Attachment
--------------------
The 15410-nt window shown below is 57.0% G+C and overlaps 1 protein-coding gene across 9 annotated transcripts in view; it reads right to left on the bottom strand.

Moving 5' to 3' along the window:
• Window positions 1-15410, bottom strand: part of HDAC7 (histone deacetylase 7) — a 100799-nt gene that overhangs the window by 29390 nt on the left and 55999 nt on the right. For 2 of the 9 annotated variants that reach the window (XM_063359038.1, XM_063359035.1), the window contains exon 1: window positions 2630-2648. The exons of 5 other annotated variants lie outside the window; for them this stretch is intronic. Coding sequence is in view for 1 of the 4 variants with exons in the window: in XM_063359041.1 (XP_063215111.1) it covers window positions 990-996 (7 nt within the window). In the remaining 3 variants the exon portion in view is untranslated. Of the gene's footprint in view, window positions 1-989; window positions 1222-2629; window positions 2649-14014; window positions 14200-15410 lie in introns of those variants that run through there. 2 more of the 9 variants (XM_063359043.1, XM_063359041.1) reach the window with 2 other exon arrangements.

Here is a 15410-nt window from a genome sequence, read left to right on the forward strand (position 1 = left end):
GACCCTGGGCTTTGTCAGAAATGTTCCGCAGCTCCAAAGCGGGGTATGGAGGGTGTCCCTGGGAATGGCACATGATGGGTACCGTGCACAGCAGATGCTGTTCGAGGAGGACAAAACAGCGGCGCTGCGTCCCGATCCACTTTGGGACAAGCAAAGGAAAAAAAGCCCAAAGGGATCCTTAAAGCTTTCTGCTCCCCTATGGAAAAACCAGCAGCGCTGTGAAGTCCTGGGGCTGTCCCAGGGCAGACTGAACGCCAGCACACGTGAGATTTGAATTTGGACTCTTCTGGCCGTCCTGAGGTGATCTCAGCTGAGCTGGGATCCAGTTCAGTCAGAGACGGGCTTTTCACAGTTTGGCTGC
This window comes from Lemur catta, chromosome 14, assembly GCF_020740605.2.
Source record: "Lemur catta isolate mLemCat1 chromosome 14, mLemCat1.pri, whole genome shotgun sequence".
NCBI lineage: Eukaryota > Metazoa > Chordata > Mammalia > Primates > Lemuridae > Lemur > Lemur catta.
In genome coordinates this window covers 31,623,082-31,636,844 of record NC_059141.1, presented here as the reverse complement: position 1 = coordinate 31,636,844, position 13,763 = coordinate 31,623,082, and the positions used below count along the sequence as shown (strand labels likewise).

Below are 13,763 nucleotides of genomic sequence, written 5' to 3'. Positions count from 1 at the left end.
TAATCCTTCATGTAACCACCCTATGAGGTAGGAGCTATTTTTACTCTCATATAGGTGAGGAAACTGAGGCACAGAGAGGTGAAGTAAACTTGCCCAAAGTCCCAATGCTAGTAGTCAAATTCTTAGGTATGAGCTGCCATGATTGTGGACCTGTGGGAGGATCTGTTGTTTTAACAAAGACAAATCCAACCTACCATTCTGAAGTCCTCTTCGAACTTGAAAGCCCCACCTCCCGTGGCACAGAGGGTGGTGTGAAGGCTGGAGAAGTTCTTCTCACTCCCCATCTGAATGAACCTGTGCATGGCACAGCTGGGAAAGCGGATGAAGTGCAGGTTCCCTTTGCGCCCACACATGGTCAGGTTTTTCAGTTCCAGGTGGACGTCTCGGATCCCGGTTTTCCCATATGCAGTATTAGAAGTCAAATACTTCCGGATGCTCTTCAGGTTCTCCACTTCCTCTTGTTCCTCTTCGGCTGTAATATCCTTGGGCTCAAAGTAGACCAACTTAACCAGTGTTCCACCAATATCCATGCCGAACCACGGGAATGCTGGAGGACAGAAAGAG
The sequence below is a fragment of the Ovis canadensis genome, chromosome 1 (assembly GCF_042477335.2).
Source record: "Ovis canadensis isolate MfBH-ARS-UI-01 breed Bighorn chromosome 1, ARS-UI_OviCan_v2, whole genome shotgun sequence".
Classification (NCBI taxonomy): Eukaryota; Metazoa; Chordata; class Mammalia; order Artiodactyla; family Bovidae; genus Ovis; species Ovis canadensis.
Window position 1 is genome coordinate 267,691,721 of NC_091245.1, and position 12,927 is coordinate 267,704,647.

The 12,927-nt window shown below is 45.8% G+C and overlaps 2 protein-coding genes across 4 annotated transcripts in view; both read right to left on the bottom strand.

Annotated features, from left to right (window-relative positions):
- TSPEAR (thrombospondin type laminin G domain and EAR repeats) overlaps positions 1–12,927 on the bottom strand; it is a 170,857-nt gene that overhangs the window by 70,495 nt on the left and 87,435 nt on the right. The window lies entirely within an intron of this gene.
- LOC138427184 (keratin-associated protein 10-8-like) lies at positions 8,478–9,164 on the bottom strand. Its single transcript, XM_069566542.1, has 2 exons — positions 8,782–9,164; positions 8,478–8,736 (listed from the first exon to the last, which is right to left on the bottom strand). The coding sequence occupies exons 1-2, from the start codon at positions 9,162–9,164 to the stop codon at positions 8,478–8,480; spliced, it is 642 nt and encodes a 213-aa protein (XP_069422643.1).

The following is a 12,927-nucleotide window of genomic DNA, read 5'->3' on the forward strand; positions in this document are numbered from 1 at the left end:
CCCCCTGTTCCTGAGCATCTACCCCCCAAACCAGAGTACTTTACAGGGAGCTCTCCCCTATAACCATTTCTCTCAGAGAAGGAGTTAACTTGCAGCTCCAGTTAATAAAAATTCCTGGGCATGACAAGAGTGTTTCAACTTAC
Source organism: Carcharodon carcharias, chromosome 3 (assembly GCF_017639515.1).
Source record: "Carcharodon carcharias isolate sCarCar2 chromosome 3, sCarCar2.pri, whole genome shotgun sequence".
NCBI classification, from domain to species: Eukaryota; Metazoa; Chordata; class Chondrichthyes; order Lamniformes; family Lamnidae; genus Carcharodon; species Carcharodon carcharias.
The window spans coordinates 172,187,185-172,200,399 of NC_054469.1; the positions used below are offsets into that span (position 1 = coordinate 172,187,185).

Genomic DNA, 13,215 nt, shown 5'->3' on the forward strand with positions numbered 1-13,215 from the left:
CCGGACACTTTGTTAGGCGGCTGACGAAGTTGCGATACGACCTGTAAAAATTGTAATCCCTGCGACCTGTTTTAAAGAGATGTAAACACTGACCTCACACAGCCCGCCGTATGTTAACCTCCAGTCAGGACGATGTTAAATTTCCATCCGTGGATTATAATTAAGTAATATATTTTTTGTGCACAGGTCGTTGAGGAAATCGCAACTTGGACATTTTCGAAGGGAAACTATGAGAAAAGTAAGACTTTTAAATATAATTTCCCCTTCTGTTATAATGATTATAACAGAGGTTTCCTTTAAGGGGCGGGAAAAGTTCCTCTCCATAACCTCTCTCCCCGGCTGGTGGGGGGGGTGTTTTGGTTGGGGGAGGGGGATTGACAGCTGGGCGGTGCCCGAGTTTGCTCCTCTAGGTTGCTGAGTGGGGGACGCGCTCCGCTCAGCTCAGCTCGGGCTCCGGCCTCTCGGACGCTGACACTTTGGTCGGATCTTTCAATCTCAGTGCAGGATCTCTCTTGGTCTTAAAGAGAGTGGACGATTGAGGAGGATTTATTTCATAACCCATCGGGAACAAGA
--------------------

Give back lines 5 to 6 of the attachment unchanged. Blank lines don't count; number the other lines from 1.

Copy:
GACCCTGGGCTTTGTCAGAAATGTTCCGCAGCTCCAAAGCGGGGTATGGAGGGTGTCCCTGGGAATGGCACATGATGGGTACCGTGCACAGCAGATGCTGTTCGAGGAGGACAAAACAGCGGCGCTGCGTCCCGATCCACTTTGGGACAAGCAAAGGAAAAAAAGCCCAAAGGGATCCTTAAAGCTTTCTGCTCCCCTATGGAAAAACCAGCAGCGCTGTGAAGTCCTGGGGCTGTCCCAGGGCAGACTGAACGCCAGCACACGTGAGATTTGAATTTGGACTCTTCTGGCCGTCCTGAGGTGATCTCAGCTGAGCTGGGATCCAGTTCAGTCAGAGACGGGCTTTTCACAGTTTGGCTGC
This window comes from Lemur catta, chromosome 14, assembly GCF_020740605.2.